In pursuit of a dominant “pole of power” position in Eastern Europe and Central Asia, Moscow is prepared to redraw international and internal borders throughout the post-Soviet zone. The de facto annexation of Crimea and the planned division of Ukraine is a logical step after Russia’s forced partition of Georgia in August 2008 and the recognition of South Ossetia and Abkhazia as independent states; a move that brought about no punishing international consequences. Putin’s moves into Ukraine and the muted international response sent shockwaves throughout the broader neighbourhood. States from the Baltic Sea to the South Caucasus and Central Asia now feel under more direct threat of destabilisation, dissection, and of being drawn involuntarily into Russia’s imperial designs. There are four kinds of flashpoints around Russia’s borders and each danger would threaten regional escalation. First is the looming flashpoint in the Moscow- sponsored separatist enclave of Transnistria in eastern Moldova. Emboldened by success in Crimea, Putin may push for a referendum on federalisation, independence, or even outright annexation of a region controlled by a corrupt pro-Kremlin regime. The aim would be to squash Moldova’s moves toward EU association by destabilising the state and undermining its government. Concurrently with targeting Moldova, Moscow may forcefully establish an autonomous entity along Ukraine’s Black Sea coast between Odessa and Crimea. This would create a direct territorial link between Crimea and Transnistria under Moscow’s control. It would also surround Ukraine on three sides and could further destabilise the pro-Western government in Kiev. It would also provide Moscow with control over the entire northern coast of the Black Sea. The second danger in Europe’s East is the ticking flashpoints involving states with sizeable Russified populations, especially Estonia, Latvia and Lithuania, that Moscow has tried to subvert in the past. Putin may decide on more direct and forceful measures to allegedly defend not only Russian ethnics but also “Russian- speaking” populations that were settled in the three republics during the post- World War II Soviet occupation. The fact that these are NATO members may perversely prove attractive to Putin, as he could test Alliance unity and resolve in defending their political stability and territorial integrity, especially if the response to the Ukraine situation is tepid. Even without direct attempts at territorial partition and annexation of Baltic territory, the Kremlin could pursue various destabilising measures through energy and trade embargoes, cyber attacks, inter- ethnic conflicts, or by staging sabotage or terrorist attacks on Baltic territory. The third danger is defensive flashpoints, among a string of states whose security would be threatened by Moscow’s ambitions. In particular, Poland could become embroiled militarily to protect its eastern borders and defend the besieged Ukrainian state, as well as its own co-ethnics in Ukraine. A Russian military invasion, occupation and partition of mainland Ukraine would spark armed resistance and insurgency against Russian forces. Insurgent leaders may then appeal to Poland for military assistance. If Kiev itself were bombed or captured, the Ukrainian government would likely seek refuge in Poland and draw Warsaw more directly into a confrontation with Moscow. Likewise, Romania may actively defend Moldova from outright partition if Chisinau appeals for outside assistance. Meanwhile, the rest of Central Europe would be exposed to a host of instabilities, from energy cut-offs and trade disruptions to refugee outflows and military spill-overs. The South Caucasus states of Georgia and Azerbaijan are also fearful of Russia’s military aggression and its support of territorial claims by an assortment of ethnic minorities inside their territories. Georgia, for instance, could be split in two by a Russian military offensive intended to create a direct land bridge with Moscow’s ally Armenia and to sever energy pipelines between Azerbaijan and Turkey that undermine Russia’s monopolist ambitions. The fourth series of threats in the post-Soviet region are potential flashpoints in countries currently allied with Moscow but hosting large Russian minorities. Belarus and Kazakhstan are the two most vulnerable states, where Russian nationalists claim territory or see unification with Russia as the optimum solution. Neither government is enthusiastic about Moscow’s annexation of Ukrainian territory for fear that it will set a precedent for their potential fracture. Nonetheless, the Kremlin may call upon them to provide “brotherly assistance” to a Greater Russia, possibly within the framework of the Moscow-dominated Collective Security Treaty Organisation (CSTO) or threaten political repercussions. In the most far-reaching scenario if state integrity comes under increasing question, they may break with Russia and appeal for international protection. COMBATTING PUTINISM In his drive to expand Russia’s territorial possessions, President Vladimir Putin is sure to miscalculate. Dictators often think they are invincible when they achieve early triumphs, as with Moscow’s stealthy annexation of Crimea. An overstretched Russia, facing growing economic problems cannot withstand a prolonged conflict with the West or with itself. To ensure Moscow’s retreat rather than a temporary pause in its imperial expansion, Western strategy must be based on three interconnected approaches: international isolation, imperial indigestion and regime destabilisation.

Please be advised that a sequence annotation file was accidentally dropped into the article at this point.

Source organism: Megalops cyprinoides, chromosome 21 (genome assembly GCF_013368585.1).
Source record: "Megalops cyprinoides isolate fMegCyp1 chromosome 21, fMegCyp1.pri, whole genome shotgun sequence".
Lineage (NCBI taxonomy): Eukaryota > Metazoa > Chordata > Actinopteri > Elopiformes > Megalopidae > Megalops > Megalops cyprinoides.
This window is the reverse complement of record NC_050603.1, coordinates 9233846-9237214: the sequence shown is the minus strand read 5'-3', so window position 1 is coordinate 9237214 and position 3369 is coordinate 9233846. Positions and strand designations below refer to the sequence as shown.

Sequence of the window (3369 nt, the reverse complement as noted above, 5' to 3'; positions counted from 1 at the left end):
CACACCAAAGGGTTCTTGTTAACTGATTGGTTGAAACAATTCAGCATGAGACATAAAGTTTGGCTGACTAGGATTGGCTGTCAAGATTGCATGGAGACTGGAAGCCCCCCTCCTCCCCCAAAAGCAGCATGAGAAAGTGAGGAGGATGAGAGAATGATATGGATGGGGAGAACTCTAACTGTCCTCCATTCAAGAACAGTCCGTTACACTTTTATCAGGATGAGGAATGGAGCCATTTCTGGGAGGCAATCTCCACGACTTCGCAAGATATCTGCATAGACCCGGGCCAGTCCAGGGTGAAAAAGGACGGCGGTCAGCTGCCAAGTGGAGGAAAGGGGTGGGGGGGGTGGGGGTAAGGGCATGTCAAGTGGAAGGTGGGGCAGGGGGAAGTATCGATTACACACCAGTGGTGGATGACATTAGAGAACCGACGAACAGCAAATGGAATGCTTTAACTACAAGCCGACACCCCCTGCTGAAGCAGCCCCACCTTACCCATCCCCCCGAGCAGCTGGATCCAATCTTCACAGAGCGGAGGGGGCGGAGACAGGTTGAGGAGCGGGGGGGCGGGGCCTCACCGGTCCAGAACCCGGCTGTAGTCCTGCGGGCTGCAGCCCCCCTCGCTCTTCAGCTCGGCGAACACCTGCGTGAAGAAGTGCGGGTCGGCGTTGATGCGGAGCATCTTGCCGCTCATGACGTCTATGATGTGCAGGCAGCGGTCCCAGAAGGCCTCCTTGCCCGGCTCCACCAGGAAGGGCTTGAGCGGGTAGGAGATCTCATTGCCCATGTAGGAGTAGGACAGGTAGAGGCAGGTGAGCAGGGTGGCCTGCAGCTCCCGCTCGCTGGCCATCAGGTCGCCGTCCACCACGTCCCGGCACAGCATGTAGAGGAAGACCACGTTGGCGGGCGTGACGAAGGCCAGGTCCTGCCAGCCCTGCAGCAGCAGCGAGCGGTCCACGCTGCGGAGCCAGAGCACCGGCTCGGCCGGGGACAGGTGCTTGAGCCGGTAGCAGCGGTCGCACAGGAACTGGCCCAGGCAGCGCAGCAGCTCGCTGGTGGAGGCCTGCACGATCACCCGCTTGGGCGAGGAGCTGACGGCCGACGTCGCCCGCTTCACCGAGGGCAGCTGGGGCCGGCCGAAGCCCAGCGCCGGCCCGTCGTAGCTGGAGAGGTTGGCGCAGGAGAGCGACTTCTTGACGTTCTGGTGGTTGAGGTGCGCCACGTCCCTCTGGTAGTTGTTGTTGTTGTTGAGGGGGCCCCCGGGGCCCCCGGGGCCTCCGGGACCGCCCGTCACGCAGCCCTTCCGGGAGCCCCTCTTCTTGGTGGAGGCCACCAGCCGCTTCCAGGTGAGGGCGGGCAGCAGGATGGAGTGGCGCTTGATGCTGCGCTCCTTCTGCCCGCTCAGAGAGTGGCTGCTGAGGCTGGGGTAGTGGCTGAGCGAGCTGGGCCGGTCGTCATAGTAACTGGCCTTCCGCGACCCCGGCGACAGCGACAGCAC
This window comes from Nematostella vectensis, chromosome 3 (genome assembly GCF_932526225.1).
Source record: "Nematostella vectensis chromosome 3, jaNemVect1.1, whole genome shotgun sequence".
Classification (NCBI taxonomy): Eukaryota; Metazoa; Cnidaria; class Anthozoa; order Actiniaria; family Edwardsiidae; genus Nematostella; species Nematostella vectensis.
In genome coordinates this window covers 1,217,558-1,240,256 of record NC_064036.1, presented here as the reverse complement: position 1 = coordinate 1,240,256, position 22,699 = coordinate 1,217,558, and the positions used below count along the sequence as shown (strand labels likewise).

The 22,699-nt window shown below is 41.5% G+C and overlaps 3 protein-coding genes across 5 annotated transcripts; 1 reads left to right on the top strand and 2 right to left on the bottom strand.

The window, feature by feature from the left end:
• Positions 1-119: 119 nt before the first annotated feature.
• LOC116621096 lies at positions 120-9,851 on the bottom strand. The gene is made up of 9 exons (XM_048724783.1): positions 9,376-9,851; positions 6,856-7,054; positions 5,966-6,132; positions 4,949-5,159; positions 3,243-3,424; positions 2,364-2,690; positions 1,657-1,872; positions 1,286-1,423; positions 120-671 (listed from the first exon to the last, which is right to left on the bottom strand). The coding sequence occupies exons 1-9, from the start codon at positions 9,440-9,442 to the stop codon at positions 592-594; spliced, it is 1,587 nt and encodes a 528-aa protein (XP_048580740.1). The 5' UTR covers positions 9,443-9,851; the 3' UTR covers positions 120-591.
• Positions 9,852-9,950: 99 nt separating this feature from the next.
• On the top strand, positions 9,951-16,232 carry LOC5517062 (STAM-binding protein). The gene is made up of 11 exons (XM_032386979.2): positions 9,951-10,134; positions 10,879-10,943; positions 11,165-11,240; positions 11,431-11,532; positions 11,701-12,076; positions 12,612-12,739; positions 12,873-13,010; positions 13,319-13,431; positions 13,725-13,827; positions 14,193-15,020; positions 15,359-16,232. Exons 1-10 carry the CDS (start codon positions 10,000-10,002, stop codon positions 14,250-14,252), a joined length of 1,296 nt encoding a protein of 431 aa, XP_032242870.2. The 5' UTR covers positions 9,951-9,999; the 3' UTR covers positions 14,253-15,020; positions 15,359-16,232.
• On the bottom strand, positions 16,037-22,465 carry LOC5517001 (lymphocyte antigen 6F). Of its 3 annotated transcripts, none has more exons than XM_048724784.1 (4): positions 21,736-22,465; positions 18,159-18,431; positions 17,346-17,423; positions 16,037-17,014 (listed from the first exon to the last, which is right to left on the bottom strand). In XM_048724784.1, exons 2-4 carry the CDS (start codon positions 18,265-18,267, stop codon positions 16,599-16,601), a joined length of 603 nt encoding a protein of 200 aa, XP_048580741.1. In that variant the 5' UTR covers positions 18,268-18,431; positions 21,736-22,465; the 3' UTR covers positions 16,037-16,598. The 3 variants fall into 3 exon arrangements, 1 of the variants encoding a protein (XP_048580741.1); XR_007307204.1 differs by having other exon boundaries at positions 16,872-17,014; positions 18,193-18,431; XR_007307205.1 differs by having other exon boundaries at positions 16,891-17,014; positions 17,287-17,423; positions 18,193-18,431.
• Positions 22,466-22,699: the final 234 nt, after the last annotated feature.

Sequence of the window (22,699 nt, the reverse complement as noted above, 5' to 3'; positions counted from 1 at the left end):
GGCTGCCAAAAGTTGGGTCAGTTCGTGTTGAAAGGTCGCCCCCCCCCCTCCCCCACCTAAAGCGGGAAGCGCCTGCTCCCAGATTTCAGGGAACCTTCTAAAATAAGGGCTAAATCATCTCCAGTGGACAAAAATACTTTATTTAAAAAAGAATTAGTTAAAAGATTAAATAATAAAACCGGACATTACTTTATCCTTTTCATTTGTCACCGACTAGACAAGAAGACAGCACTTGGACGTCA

A-to “Eurasian Union won’t be effective”